The Huskies played their guts out in a 27-23 loss to Green Mountain the next week. The Rams had beaten Battle Mountain in 40-12 squeaker the previous year.
Battle Mountain went 4-6 on the field or 5-5 with the Glenwood forfeit, serious progress.
And just as a coach can pick up a team, the Huskies picked up their coach with a 32-24 win at Summit to end the year.
I’m an only child. My parents were/are only children (and I expect them to remain so). My best friend growing up was an only child. I resemble my late father in the way I carry myself, think and so on, but I don’t look like him. I don’t look like my mom, though we are related as we swear simultaneously during Giants games.
I apparently look like my paternal grandfather, who died five years before I was born.
One of the great fascinations of my job — because let’s face it, not every game’s a barn burner — is watching families and seeing resemblances between parents and their offspring and then the siblings.
That results in me occasionally calling Vail Christian’s Joseph Emmer Teller — sorry, Joseph — and seeing his classmate Luke Wilson, and knowing he’s definitely a Wilson. Goodness gracious, he’s a combo of Gunnar and Garrett.
And this takes me back to two years to a volleyball game when I was ordering two hot dogs, and just caught the profile of the young lady standing next to me waiting to get something.
“You’ve got to be a Constien,” I blurted out to her.
Not exactly suave, but that’s how I met Elizabeth Constien, at the time a sophomore.
She was and remains Val’s younger sister, as her impending graduation doesn’t change that. But at the time, being Val’s younger sister was burden because the older sister was the best female runner Battle Mountain’s ever had, big shoes to fill whether you intend to or not.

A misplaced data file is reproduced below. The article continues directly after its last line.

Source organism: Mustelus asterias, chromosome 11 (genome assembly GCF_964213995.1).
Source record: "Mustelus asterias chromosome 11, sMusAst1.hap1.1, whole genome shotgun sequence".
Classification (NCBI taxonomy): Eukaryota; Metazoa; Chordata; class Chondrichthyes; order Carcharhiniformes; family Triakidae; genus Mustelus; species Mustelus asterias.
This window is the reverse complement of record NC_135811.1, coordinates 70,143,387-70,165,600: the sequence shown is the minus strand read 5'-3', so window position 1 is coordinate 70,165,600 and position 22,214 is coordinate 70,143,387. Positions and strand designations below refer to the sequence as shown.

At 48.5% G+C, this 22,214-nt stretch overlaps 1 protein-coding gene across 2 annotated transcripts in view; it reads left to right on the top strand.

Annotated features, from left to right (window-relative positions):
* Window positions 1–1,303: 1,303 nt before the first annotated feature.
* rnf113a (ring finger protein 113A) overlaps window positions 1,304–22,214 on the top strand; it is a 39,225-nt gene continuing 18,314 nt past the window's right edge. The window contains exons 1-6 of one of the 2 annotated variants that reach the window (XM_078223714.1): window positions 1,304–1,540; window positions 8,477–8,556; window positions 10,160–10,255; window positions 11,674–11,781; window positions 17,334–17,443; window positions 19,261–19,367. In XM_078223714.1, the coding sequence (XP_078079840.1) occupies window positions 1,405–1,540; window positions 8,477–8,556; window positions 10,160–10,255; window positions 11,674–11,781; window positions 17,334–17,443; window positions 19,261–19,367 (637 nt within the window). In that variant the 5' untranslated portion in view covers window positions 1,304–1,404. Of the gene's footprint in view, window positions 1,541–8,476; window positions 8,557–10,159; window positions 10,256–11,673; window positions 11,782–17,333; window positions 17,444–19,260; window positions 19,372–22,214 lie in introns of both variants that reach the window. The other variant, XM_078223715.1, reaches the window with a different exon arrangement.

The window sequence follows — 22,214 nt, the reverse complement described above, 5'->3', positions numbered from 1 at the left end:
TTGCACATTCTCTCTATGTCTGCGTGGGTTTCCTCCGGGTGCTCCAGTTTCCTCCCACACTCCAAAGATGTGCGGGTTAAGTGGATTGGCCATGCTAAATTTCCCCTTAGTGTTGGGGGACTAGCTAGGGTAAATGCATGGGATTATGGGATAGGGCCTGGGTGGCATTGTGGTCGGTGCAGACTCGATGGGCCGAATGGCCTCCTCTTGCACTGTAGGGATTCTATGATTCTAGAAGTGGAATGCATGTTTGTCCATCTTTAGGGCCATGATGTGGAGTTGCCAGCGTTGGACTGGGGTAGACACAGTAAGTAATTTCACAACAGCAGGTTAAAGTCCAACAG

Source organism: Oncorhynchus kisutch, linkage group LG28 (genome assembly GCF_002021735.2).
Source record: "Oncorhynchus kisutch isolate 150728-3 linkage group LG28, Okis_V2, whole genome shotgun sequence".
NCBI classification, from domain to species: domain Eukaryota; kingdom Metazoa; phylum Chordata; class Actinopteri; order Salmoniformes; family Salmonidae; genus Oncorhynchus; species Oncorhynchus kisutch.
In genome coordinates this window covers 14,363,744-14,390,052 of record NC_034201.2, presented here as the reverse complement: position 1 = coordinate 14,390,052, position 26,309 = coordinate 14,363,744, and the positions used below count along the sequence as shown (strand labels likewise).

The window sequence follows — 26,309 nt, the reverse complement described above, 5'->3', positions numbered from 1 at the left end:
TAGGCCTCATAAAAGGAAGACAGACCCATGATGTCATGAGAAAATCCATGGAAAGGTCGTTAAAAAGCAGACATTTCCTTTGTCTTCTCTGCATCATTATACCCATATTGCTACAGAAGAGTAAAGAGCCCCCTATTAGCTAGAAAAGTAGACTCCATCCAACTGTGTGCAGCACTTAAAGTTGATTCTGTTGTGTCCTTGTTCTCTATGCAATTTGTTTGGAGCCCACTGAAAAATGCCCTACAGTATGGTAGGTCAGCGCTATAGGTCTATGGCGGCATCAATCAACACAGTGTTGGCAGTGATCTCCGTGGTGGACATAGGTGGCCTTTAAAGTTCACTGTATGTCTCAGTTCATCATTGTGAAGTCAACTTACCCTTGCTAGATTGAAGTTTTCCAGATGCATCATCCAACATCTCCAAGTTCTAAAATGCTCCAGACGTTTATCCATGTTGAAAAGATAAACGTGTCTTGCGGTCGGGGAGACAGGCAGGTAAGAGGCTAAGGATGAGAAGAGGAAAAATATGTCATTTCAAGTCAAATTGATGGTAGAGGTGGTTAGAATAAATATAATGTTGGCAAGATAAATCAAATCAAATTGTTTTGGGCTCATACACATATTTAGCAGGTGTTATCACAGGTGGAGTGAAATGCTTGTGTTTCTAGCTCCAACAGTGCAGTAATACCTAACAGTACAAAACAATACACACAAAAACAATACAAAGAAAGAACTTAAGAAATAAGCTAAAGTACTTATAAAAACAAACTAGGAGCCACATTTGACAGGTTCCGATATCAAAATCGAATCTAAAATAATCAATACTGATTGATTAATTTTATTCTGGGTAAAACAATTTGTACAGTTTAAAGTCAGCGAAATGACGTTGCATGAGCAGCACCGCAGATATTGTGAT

Well done, Liz. Two cross-country state championships and an individual state winner in the same, among other accomplishments later, you are Elizabeth Constien and Val is Liz’s older sister.
As in what the fudge? Vail Christian’s Ethan Kuhns is graduating. It was yesterday that he and Sug Ellsworth, as little people, were running around the gym pretending to be varsity basketball players, right?
Young master Kuhns is a living tale about how things don’t necessarily go as planned. His dad, Sheldon, is the basketball coach at Vail Christian, the only coach the school has had. Ethan grew up wanting to play varsity basketball (as well as football), and hurt his knee twice.
He rehabbed and re-rehabbed and got to start his senior year. Seeing him score on a routine layup against Eagle Valley back in December was a one of my favorite moments this year.
This was probably the worst ending of a game this season. With Eagle Valley and Battle Mountain soccer tied at one in overtime, Devils’ goalie Brennecke Gale simply whiffed on a Huskies’ shot.
Battle Mountain won, 2-1, and Gale was in tears.
Eagle Valley coach Maggie Sherman asked me for a moment before doing postgame so that she could talk to Gale. Coach, you didn’t need to ask.
Sherman played goalie at Colorado State. She knows the highs and lows of the position. Sherman wasn’t the only one comforting Gale. The kids — from both teams — were doing it, too.
You might have noticed that a lot of these vignettes involve failure or overcoming challenges. Those elements make sports compelling. These moments also produce quality people, such as Gale.
Yes, in these pages, we know her as the Devils’ daring goalie who will roam wherever a shot needs saving, regardless of the realms of the goalie box. On the academic front, Gale’s going to Stanford in the fall, has already given TedX talk on story telling and was a National Merit Scholar finalist.
She’s pretty bright, and she’s going to be just fine. When Gale has invented the widget that changes our world, we’re going to be laughing about that miss.
When Flacco drops back to pass, he earns respect without uttering a word, by displaying a gift that’s rare, even at the NFL level.